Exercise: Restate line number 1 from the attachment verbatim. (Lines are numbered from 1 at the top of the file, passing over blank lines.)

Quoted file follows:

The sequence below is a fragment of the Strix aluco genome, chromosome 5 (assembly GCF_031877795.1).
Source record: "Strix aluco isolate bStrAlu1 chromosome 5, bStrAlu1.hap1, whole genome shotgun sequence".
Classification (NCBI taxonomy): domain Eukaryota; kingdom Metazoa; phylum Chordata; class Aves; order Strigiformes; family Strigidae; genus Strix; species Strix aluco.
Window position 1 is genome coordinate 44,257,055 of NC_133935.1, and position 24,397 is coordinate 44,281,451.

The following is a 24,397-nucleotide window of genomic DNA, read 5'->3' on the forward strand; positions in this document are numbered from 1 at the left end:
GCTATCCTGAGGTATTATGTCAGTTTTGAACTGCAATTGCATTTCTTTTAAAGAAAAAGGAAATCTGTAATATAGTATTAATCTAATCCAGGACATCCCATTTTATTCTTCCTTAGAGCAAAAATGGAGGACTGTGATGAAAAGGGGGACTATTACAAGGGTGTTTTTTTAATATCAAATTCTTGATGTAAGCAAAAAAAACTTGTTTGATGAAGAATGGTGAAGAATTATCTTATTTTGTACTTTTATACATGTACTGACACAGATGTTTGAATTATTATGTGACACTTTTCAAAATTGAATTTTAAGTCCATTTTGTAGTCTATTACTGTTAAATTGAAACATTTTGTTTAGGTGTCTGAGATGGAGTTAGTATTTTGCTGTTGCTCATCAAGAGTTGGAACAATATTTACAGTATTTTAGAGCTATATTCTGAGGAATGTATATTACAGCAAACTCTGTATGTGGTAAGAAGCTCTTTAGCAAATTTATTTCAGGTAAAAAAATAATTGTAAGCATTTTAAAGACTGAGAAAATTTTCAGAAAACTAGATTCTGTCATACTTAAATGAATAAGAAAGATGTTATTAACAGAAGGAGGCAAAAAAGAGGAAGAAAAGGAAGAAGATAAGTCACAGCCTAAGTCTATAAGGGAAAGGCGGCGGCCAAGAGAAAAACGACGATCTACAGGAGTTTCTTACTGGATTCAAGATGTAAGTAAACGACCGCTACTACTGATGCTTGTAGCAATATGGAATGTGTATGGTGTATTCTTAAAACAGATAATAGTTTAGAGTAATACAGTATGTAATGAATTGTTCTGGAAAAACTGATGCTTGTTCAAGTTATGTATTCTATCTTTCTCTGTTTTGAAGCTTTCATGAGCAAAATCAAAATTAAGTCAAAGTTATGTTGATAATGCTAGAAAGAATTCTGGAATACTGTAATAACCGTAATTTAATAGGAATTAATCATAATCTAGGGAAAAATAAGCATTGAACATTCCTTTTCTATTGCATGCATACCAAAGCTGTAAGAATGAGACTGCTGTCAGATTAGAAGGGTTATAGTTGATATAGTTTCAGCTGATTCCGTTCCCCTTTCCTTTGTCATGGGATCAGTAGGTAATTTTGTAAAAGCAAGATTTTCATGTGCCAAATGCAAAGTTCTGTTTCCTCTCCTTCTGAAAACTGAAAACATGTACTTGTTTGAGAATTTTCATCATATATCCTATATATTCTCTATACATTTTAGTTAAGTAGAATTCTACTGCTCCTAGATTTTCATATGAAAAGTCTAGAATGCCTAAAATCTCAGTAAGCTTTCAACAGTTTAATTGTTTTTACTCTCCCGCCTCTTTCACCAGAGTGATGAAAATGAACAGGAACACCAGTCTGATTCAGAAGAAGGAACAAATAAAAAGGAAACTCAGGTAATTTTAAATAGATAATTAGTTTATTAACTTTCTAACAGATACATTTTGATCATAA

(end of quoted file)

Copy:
The sequence below is a fragment of the Strix aluco genome, chromosome 5 (assembly GCF_031877795.1).